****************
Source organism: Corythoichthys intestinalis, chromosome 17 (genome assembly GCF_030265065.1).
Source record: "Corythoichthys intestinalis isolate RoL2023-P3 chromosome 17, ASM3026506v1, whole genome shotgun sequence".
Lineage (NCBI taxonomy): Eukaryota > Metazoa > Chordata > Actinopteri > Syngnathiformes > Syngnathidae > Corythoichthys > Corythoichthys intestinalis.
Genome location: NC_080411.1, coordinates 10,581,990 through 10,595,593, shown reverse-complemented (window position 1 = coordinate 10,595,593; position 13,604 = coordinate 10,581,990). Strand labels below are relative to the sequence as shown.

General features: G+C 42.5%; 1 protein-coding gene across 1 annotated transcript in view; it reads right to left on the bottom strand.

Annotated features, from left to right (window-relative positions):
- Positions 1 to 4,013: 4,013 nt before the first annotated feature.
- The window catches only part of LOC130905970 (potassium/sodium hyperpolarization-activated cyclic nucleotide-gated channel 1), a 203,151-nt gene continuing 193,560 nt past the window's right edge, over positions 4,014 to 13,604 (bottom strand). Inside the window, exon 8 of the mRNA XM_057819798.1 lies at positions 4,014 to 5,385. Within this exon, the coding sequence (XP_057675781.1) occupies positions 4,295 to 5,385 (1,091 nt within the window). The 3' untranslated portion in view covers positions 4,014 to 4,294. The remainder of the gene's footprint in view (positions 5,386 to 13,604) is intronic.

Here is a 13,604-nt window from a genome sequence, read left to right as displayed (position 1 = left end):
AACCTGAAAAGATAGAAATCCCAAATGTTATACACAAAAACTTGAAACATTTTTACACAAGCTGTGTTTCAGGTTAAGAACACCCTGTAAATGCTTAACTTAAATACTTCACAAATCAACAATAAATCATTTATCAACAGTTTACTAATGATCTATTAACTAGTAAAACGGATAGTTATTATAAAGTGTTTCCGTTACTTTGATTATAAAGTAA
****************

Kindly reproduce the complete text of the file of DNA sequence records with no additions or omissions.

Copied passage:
Source organism: Corythoichthys intestinalis, chromosome 17 (genome assembly GCF_030265065.1).
Source record: "Corythoichthys intestinalis isolate RoL2023-P3 chromosome 17, ASM3026506v1, whole genome shotgun sequence".
Lineage (NCBI taxonomy): Eukaryota > Metazoa > Chordata > Actinopteri > Syngnathiformes > Syngnathidae > Corythoichthys > Corythoichthys intestinalis.
Genome location: NC_080411.1, coordinates 10,581,990 through 10,595,593, shown reverse-complemented (window position 1 = coordinate 10,595,593; position 13,604 = coordinate 10,581,990). Strand labels below are relative to the sequence as shown.

General features: G+C 42.5%; 1 protein-coding gene across 1 annotated transcript in view; it reads right to left on the bottom strand.

Annotated features, from left to right (window-relative positions):
- Positions 1 to 4,013: 4,013 nt before the first annotated feature.
- The window catches only part of LOC130905970 (potassium/sodium hyperpolarization-activated cyclic nucleotide-gated channel 1), a 203,151-nt gene continuing 193,560 nt past the window's right edge, over positions 4,014 to 13,604 (bottom strand). Inside the window, exon 8 of the mRNA XM_057819798.1 lies at positions 4,014 to 5,385. Within this exon, the coding sequence (XP_057675781.1) occupies positions 4,295 to 5,385 (1,091 nt within the window). The 3' untranslated portion in view covers positions 4,014 to 4,294. The remainder of the gene's footprint in view (positions 5,386 to 13,604) is intronic.

Here is a 13,604-nt window from a genome sequence, read left to right as displayed (position 1 = left end):
AACCTGAAAAGATAGAAATCCCAAATGTTATACACAAAAACTTGAAACATTTTTACACAAGCTGTGTTTCAGGTTAAGAACACCCTGTAAATGCTTAACTTAAATACTTCACAAATCAACAATAAATCATTTATCAACAGTTTACTAATGATCTATTAACTAGTAAAACGGATAGTTATTATAAAGTGTTTCCGTTACTTTGATTATAAAGTAA